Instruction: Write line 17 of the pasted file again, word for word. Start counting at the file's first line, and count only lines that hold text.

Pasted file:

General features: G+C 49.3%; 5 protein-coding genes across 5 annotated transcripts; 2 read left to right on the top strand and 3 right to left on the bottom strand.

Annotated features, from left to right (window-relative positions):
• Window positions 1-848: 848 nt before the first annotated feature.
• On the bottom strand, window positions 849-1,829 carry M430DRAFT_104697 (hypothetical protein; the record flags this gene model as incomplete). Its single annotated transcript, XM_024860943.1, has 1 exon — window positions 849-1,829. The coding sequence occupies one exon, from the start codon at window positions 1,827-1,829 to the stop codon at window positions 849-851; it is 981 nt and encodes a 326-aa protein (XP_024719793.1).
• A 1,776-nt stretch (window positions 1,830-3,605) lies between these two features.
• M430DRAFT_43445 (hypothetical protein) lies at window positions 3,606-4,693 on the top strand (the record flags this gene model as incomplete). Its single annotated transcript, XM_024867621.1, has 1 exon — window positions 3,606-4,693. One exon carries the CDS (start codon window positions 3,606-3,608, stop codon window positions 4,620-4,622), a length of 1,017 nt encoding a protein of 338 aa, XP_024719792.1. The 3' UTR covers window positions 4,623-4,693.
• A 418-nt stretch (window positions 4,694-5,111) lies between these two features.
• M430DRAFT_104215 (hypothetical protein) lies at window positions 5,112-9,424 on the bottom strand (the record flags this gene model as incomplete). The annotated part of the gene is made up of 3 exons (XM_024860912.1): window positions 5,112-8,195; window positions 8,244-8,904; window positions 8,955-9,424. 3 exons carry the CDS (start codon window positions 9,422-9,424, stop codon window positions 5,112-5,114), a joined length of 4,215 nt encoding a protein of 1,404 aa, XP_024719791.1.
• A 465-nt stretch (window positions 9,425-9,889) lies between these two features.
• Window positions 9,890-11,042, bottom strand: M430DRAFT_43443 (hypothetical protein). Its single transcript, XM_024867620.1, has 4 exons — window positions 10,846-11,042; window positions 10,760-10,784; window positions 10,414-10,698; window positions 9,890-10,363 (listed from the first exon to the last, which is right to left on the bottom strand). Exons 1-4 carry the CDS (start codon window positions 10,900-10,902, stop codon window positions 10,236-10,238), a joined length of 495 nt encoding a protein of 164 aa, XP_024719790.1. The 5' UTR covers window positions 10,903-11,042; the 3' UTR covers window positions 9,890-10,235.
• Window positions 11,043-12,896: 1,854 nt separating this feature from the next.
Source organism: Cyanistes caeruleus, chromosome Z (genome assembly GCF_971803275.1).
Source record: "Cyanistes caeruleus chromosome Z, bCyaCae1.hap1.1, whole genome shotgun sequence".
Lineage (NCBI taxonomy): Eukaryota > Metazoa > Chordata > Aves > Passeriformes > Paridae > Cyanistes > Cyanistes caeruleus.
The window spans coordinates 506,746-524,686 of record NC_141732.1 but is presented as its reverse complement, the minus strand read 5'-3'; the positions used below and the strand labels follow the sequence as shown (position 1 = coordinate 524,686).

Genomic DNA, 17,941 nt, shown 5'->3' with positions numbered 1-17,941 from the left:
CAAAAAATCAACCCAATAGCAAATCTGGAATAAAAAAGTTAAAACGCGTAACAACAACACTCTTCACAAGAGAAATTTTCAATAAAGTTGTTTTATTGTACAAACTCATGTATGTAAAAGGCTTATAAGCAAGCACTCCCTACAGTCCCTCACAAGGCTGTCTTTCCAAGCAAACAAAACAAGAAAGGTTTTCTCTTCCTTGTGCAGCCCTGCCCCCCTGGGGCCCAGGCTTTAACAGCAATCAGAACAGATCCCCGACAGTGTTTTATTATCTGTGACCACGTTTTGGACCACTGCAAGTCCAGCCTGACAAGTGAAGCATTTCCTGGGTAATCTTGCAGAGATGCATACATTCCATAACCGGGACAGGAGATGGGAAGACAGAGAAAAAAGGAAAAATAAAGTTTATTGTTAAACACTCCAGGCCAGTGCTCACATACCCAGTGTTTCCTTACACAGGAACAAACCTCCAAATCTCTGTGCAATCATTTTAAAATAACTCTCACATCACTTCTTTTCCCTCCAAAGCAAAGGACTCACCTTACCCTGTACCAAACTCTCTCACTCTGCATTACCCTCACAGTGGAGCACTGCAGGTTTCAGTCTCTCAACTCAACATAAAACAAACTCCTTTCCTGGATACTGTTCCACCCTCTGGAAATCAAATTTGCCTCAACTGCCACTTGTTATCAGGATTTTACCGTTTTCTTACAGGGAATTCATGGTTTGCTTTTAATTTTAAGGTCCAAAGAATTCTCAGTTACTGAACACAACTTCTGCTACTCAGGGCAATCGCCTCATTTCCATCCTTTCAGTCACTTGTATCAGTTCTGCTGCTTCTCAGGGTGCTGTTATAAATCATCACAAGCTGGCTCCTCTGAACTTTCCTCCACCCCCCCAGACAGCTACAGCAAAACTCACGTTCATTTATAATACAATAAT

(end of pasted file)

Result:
CAAAAAATCAACCCAATAGCAAATCTGGAATAAAAAAGTTAAAACGCGTAACAACAACACTCTTCACAAGAGAAATTTTCAATAAAGTTGTTTTATTGTACAAACTCATGTATGTAAAAGGCTTATAAGCAAGCACTCCCTACAGTCCCTCACAAGGCTGTCTTTCCAAGCAAACAAAACAAGAAAGGTTTTCTCTTCCTTGTGCAGCCCTGCCCCCCTGGGGCCCAGGCTTTAACAGCAATCAGAACAGATCCCCGACAGTGTTTTATTATCTGTGACCACGTTTTGGACCACTGCAAGTCCAGCCTGACAAGTGAAGCATTTCCTGGGTAATCTTGCAGAGATGCATACATTCCATAACCGGGACAGGAGATGGGAAGACAGAGAAAAAAGGAAAAATAAAGTTTATTGTTAAACACTCCAGGCCAGTGCTCACATACCCAGTGTTTCCTTACACAGGAACAAACCTCCAAATCTCTGTGCAATCATTTTAAAATAACTCTCACATCACTTCTTTTCCCTCCAAAGCAAAGGACTCACCTTACCCTGTACCAAACTCTCTCACTCTGCATTACCCTCACAGTGGAGCACTGCAGGTTTCAGTCTCTCAACTCAACATAAAACAAACTCCTTTCCTGGATACTGTTCCACCCTCTGGAAATCAAATTTGCCTCAACTGCCACTTGTTATCAGGATTTTACCGTTTTCTTACAGGGAATTCATGGTTTGCTTTTAATTTTAAGGTCCAAAGAATTCTCAGTTACTGAACACAACTTCTGCTACTCAGGGCAATCGCCTCATTTCCATCCTTTCAGTCACTTGTATCAGTTCTGCTGCTTCTCAGGGTGCTGTTATAAATCATCACAAGCTGGCTCCTCTGAACTTTCCTCCACCCCCCCAGACAGCTACAGCAAAACTCACGTTCATTTATAATACAATAAT